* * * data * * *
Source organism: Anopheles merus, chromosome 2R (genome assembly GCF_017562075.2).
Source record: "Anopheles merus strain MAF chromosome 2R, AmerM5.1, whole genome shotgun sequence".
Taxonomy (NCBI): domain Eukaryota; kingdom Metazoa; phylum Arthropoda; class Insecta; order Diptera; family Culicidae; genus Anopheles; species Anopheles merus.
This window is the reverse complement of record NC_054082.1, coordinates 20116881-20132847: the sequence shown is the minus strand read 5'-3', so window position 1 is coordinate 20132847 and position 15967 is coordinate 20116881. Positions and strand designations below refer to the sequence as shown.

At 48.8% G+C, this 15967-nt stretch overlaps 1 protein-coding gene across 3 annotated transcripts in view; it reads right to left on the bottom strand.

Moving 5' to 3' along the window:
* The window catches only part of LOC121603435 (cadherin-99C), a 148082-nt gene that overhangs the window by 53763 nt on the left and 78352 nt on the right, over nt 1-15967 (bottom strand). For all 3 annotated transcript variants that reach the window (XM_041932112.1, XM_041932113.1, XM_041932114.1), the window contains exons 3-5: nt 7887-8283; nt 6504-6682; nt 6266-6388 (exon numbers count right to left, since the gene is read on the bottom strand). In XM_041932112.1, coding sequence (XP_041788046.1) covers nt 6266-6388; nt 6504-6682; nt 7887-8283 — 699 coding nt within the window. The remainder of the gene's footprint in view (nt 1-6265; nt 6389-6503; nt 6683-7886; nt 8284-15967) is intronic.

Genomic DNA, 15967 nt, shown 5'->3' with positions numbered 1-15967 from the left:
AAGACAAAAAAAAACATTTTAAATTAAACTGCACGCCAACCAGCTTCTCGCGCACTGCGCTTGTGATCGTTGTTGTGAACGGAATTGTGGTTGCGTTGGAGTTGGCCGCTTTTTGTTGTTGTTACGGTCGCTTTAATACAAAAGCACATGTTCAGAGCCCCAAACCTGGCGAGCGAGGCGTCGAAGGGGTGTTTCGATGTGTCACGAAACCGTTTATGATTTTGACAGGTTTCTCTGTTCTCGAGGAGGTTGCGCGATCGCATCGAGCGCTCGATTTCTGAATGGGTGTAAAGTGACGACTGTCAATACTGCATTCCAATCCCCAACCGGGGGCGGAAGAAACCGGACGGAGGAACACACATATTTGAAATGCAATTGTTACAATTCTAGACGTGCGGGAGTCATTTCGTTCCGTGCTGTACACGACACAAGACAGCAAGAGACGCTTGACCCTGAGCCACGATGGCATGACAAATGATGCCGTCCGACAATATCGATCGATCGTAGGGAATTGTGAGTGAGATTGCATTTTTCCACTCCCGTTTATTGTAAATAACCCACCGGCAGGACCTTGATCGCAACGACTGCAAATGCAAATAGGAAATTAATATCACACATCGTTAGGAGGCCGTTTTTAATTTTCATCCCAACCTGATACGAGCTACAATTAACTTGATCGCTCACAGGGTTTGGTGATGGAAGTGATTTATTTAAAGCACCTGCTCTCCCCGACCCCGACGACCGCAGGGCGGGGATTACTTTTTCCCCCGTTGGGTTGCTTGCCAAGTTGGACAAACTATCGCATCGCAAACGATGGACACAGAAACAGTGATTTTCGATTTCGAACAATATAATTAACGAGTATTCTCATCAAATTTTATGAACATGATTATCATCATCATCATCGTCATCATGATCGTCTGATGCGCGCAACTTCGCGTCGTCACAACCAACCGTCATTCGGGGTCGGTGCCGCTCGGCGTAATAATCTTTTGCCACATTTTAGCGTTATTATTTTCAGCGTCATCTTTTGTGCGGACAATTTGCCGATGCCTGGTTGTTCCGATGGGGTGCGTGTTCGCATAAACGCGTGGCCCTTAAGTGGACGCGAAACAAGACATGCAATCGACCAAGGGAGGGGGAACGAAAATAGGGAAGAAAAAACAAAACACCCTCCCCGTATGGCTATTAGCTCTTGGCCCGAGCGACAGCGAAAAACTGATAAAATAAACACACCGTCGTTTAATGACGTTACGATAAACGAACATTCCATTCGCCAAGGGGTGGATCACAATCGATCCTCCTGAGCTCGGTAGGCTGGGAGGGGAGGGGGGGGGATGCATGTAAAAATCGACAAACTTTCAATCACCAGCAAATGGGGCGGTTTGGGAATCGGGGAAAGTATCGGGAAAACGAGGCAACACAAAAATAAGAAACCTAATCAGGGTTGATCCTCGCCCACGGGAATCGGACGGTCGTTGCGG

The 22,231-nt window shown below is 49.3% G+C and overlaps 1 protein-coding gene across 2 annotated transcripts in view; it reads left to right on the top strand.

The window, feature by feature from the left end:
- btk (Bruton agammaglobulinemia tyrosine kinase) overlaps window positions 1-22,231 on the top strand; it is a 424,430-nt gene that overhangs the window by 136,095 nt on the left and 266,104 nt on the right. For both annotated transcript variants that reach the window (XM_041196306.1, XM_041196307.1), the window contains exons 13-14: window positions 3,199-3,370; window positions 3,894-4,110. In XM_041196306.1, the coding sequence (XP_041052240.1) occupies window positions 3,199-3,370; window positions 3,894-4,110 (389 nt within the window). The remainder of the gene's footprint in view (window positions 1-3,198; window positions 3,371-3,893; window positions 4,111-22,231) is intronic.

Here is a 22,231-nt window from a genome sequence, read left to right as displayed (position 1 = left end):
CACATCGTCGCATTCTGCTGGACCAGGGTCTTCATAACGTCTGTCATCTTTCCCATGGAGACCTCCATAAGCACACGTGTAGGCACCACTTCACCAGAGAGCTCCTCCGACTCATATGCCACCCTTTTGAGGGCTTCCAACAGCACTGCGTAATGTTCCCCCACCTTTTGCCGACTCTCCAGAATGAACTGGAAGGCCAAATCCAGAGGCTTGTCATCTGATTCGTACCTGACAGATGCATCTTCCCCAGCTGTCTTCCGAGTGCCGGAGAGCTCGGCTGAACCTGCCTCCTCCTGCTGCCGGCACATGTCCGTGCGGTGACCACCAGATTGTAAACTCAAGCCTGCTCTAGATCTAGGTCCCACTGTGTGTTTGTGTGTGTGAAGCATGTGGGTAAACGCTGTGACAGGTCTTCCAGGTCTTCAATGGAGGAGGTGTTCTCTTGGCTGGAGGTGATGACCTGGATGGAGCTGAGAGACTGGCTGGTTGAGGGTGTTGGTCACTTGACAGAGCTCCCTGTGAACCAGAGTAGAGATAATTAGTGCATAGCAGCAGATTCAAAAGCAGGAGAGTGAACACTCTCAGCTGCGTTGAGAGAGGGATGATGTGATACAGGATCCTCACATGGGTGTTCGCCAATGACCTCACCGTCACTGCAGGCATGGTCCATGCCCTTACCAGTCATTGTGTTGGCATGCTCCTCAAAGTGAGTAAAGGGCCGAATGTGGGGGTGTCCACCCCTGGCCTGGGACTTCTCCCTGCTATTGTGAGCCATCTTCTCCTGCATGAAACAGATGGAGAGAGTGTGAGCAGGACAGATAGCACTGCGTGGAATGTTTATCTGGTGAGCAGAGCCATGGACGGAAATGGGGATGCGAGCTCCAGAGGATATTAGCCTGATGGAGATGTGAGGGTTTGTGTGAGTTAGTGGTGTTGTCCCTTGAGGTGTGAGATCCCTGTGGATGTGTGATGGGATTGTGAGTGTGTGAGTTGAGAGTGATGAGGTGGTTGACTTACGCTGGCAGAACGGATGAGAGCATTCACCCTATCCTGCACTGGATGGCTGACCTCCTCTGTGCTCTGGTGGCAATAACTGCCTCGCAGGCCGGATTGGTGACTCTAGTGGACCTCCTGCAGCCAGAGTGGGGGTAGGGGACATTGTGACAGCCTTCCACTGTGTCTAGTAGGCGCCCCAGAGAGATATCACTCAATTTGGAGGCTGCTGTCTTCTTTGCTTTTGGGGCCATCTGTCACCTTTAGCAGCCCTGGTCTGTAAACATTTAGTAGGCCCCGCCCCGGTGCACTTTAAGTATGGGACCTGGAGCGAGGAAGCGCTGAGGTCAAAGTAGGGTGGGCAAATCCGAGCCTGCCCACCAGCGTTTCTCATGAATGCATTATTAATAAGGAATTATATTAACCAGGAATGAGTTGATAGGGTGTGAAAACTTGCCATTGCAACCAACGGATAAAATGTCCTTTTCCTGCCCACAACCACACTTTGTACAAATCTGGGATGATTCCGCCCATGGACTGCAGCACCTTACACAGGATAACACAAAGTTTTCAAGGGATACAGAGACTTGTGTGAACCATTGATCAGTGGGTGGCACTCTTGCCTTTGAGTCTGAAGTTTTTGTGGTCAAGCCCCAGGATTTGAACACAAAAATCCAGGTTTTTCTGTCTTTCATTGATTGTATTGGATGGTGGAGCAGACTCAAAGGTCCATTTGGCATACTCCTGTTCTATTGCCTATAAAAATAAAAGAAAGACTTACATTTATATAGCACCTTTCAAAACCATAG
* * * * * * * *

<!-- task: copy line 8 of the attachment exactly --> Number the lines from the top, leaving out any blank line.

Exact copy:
Genomic DNA, 15967 nt, shown 5'->3' with positions numbered 1-15967 from the left: